en.wikipedia.org...
www.tarahill.com...

Vanatru/Asatru is a secondary faith for me, and Id be happy to answer any questions you have.


thank you for that thread


there's much more to norse belief than most people are made believe or told

some countries still recognise Asatru/Vor Sidh ( eg Iceland ,Danemark)
a fairly large number of people turn their backs on christianity to go back to the old path every year .
Alas some people have used nordic/germanic belief as means for propaganda , i'm sure you all know who i mean , and that has definitely changed peoples perception.

If you want to get a better idea of what it is about readHávamál , it's not that long

there is so much to say about the old germanic cultures, many remnants are present in our daily lives (e.g weekday names , language of course) , the influence og germanic culture has been overshadowed by the judeo-christian influence of the last few hundred years , for good or bad , that can be discussed.

[edit on 12-9-2006 by Hvitserk]



posted on Sep, 12 2006 @ 06:24 AM
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Originally posted by Hvitserk
Alas some people have used nordic/germanic belief as means for propaganda , i'm sure you all know who i mean , and that has definitely changed peoples perception.

If you want to get a better idea of what it is about readHávamál , it's not that long

there is so much to say about the old germanic cultures, many remnants are present in our daily lives (e.g weekday names , language of course) , the influence og germanic culture has been overshadowed by the judeo-christian influence of the last few hundred years , for good or bad , that can be discussed.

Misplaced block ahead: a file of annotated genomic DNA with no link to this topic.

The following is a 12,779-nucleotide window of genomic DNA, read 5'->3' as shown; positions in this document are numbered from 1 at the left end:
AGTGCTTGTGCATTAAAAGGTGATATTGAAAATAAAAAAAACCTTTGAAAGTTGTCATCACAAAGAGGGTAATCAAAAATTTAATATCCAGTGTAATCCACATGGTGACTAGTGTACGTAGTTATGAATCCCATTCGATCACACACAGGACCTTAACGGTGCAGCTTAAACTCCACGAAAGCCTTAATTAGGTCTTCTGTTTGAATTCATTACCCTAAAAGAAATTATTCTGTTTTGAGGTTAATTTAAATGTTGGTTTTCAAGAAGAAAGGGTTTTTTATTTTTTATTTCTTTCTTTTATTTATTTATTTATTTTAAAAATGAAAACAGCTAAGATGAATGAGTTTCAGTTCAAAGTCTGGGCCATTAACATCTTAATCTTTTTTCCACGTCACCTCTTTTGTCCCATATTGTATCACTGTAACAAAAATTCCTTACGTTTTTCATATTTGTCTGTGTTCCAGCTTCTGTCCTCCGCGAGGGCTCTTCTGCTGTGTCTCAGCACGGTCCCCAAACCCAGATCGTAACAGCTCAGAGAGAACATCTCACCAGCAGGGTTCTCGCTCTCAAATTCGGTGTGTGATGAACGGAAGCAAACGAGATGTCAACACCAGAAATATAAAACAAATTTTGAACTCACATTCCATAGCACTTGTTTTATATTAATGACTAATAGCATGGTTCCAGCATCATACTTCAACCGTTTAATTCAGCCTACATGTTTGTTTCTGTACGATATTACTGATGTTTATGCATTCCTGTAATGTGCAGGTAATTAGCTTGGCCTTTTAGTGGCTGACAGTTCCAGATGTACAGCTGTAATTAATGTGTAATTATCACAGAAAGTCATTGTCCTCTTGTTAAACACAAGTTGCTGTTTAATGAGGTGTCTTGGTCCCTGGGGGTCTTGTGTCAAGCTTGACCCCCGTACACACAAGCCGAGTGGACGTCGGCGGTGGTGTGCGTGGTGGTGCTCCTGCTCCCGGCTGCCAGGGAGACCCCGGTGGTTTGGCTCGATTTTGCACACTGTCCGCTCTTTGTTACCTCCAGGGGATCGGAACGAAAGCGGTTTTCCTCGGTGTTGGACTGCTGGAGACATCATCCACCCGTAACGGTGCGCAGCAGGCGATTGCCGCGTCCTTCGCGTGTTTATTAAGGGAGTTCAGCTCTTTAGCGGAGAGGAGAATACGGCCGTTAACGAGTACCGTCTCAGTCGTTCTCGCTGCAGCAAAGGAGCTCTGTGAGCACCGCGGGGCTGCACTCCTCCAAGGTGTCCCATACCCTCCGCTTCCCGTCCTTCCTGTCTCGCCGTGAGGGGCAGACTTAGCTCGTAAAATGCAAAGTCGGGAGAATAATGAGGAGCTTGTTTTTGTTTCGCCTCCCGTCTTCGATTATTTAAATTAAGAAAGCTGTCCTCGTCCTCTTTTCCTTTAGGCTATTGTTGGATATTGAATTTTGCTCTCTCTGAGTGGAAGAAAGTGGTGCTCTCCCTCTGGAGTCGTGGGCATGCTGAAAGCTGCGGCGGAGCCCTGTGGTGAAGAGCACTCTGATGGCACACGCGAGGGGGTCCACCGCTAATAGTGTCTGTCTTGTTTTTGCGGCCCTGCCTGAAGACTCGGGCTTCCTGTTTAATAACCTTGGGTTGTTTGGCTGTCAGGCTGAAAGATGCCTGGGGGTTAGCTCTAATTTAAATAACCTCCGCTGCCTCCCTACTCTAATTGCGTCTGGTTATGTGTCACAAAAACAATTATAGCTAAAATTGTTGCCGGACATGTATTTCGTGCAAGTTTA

[edit on 12-9-2006 by Hvitserk]


I know what you mean by propaganda, yet I managed to watch "Der Ring des Nibelungen" twice without getting bored.
If I can be honest I find Judeo/Christian a very finite religion, all ready and written down for you, rules and small print..
very little room for individuality. Not enough freedom.



posted on Sep, 12 2006 @ 06:40 AM
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Originally posted by Ersatz

Originally posted by Hvitserk
Alas some people have used nordic/germanic belief as means for propaganda , i'm sure you all know who i mean , and that has definitely changed peoples perception.

If you want to get a better idea of what it is about readHávamál , it's not that long

there is so much to say about the old germanic cultures, many remnants are present in our daily lives (e.g weekday names , language of course) , the influence og germanic culture has been overshadowed by the judeo-christian influence of the last few hundred years , for good or bad , that can be discussed.
[edit on 12-9-2006 by Hvitserk]


I know what you mean by propaganda, yet I managed to watch "Der Ring des Nibelungen" twice without getting bored.
If I can be honest I find Judeo/Christian a very finite religion, all ready and written down for you, rules and small print..
very little room for individuality. Not enough freedom.



definitely a more black and white vision and a more "organised" way in christianity , due it's history since the start of it's existence as such ( 3rd- 4th century) , the christian church has struggled for power and that quite efficiently by using fear, fear of the devil, of hell ,of god . But i'm sliding off topic here.



posted on Sep, 12 2006 @ 07:27 AM